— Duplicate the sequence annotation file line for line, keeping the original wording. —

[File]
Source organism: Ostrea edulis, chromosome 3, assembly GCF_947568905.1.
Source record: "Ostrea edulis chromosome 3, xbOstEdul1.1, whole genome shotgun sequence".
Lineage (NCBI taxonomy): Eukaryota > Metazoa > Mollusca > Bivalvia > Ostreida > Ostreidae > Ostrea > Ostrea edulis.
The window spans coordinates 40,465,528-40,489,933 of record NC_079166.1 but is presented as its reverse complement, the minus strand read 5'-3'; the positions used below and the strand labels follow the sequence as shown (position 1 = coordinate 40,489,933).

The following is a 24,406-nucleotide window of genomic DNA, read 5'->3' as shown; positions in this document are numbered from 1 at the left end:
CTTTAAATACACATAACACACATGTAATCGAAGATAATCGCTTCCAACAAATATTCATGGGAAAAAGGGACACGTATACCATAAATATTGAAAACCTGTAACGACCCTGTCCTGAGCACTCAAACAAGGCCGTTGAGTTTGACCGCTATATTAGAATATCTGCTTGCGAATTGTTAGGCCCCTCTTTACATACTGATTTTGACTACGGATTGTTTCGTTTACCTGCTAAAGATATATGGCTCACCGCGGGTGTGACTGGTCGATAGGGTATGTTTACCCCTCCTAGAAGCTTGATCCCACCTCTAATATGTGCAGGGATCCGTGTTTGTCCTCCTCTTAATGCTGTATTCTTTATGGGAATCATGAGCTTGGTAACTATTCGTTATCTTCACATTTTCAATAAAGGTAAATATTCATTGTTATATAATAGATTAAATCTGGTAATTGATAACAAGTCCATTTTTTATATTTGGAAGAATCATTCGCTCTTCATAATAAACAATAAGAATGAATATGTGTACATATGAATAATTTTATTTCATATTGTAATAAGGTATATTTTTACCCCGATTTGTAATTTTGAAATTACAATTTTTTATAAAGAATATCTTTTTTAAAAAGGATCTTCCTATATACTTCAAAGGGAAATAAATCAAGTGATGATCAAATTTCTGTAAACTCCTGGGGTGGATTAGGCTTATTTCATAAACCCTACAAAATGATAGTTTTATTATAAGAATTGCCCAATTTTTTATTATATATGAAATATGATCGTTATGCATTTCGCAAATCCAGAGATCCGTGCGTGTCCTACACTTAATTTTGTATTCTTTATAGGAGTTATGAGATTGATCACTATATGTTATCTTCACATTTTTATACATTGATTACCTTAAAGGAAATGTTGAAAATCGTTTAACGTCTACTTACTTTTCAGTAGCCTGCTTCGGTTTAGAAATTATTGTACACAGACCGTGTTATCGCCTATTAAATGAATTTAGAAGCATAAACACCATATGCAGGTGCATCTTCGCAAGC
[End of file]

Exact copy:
Source organism: Ostrea edulis, chromosome 3, assembly GCF_947568905.1.
Source record: "Ostrea edulis chromosome 3, xbOstEdul1.1, whole genome shotgun sequence".
Lineage (NCBI taxonomy): Eukaryota > Metazoa > Mollusca > Bivalvia > Ostreida > Ostreidae > Ostrea > Ostrea edulis.
The window spans coordinates 40,465,528-40,489,933 of record NC_079166.1 but is presented as its reverse complement, the minus strand read 5'-3'; the positions used below and the strand labels follow the sequence as shown (position 1 = coordinate 40,489,933).

The following is a 24,406-nucleotide window of genomic DNA, read 5'->3' as shown; positions in this document are numbered from 1 at the left end:
CTTTAAATACACATAACACACATGTAATCGAAGATAATCGCTTCCAACAAATATTCATGGGAAAAAGGGACACGTATACCATAAATATTGAAAACCTGTAACGACCCTGTCCTGAGCACTCAAACAAGGCCGTTGAGTTTGACCGCTATATTAGAATATCTGCTTGCGAATTGTTAGGCCCCTCTTTACATACTGATTTTGACTACGGATTGTTTCGTTTACCTGCTAAAGATATATGGCTCACCGCGGGTGTGACTGGTCGATAGGGTATGTTTACCCCTCCTAGAAGCTTGATCCCACCTCTAATATGTGCAGGGATCCGTGTTTGTCCTCCTCTTAATGCTGTATTCTTTATGGGAATCATGAGCTTGGTAACTATTCGTTATCTTCACATTTTCAATAAAGGTAAATATTCATTGTTATATAATAGATTAAATCTGGTAATTGATAACAAGTCCATTTTTTATATTTGGAAGAATCATTCGCTCTTCATAATAAACAATAAGAATGAATATGTGTACATATGAATAATTTTATTTCATATTGTAATAAGGTATATTTTTACCCCGATTTGTAATTTTGAAATTACAATTTTTTATAAAGAATATCTTTTTTAAAAAGGATCTTCCTATATACTTCAAAGGGAAATAAATCAAGTGATGATCAAATTTCTGTAAACTCCTGGGGTGGATTAGGCTTATTTCATAAACCCTACAAAATGATAGTTTTATTATAAGAATTGCCCAATTTTTTATTATATATGAAATATGATCGTTATGCATTTCGCAAATCCAGAGATCCGTGCGTGTCCTACACTTAATTTTGTATTCTTTATAGGAGTTATGAGATTGATCACTATATGTTATCTTCACATTTTTATACATTGATTACCTTAAAGGAAATGTTGAAAATCGTTTAACGTCTACTTACTTTTCAGTAGCCTGCTTCGGTTTAGAAATTATTGTACACAGACCGTGTTATCGCCTATTAAATGAATTTAGAAGCATAAACACCATATGCAGGTGCATCTTCGCAAGC